martin luther and the perfect mix

The cobbler praises God every time he makes a decent pair of shoes.

I read this quote a few weeks ago. It is attributed to Martin Luther…you know, the guy who helped kickstart the reformation. Using the interwebs, I went looking to see if he actually said this, and I only found anecdotal evidence. Instead of spending any more time looking, it seemed like it was time to just write what I was thinking about it, since it is a great idea, whether or not Martin Luther said it.

As a technical artist in the local church, it is really easy to lose sight of the fact that what I do matters. And it doesn’t just matter from the standpoint of executing a service flawlessly or helping to create an environment where people can experience God.

The reality of Herr Luther’s statement is that doing what God created me to do and doing it well, is an act of worship. My personal act of worship. Martin Luther talked about a guy making shoes. I’m talking about those of us behind the soundboard, or backstage, or editing videos.

God doesn’t create all of us to be on stage leading people in worship or teaching God’s word for our congregations. Most of you who read this blog are behind the scenes. For most of us, it is easy to assume that we do all this work for the sake of other people, so they won’t be distracted and can worship freely.

While true, it is just a shadow of the truth. So many times, technical artists that I talk to end up worshipping excellence or the perfect mix; the goal of their art form is the art or the technology itself. There is so much more to what we are doing. God created us as technical artists to worship him. By practicing our art with excellence, by creating the perfect mix, when editing the next video we were designed for worshiping God.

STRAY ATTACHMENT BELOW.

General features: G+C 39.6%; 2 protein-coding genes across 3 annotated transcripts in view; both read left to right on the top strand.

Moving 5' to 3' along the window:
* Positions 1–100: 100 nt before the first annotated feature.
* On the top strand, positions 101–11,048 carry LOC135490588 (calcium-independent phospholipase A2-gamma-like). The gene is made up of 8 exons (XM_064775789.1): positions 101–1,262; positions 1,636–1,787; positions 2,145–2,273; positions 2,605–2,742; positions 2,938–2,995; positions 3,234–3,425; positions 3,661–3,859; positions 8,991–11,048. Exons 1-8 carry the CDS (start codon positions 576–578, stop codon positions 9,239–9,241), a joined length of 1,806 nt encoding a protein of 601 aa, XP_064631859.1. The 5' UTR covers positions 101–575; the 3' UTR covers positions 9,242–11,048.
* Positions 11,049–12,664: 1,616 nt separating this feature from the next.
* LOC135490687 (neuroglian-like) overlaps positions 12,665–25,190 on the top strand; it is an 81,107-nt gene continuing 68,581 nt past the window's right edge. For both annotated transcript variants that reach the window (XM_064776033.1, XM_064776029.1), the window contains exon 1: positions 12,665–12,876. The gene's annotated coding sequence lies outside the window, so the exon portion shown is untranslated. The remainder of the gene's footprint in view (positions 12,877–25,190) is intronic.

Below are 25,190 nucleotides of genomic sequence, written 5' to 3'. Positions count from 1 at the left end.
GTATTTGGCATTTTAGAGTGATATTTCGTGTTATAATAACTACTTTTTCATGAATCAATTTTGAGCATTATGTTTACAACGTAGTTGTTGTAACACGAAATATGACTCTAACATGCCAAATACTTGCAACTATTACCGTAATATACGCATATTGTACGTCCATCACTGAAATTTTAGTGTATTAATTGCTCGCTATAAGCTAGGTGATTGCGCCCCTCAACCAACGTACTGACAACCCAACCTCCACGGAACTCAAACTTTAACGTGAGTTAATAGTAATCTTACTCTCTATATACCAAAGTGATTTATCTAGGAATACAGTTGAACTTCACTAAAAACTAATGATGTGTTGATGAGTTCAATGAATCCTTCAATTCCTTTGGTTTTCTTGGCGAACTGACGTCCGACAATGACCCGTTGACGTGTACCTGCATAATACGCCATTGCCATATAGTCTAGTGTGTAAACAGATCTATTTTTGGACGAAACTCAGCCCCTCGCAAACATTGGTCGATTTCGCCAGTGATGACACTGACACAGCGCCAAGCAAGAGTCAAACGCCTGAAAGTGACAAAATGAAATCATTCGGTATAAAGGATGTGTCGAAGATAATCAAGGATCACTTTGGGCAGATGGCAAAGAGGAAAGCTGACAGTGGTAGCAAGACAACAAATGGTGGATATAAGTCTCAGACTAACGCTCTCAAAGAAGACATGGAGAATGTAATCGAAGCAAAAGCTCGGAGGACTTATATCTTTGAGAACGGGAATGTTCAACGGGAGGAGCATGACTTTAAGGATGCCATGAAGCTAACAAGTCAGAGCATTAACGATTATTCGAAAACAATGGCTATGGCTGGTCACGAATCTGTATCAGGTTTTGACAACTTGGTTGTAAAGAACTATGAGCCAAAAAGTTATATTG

What motivates you? Is it the technology? Is it facilitating worship for others? Is it using how God has made you return worship to him?

  • Thanks a lot for this words of encouragement

  • I couldn’t agree more. Our efforts must be primarily for the audience of One, because the talents he has given us are meant to be honed and stewarded and given back to Him, just as the parable goes.
    It’s been on my heart recently as I cast vision for the team of techs I lead that while we were not all meant to be on stage, we actually are all meant to lead worship. When you cue the ProPresenter slide to get that lyric up in time for people to read and comprehend before they sing, you are literally leading worship. When you capture that camera shot of the vocalist with her hands in the air, because that’s the imagery that will draw the congregation’s heart towards Jesus, you are literally leading worship. When you mix the audio so that the articulation of the vocals is clear and the energy of the moment is palpable, you are literally leading worship.
    I love to encourage my fellow technical artists to see that we are first and foremost a team of worshippers (who we are), secondly a team of worship leaders (what we do) and only thirdly a team of techs (how we do it).

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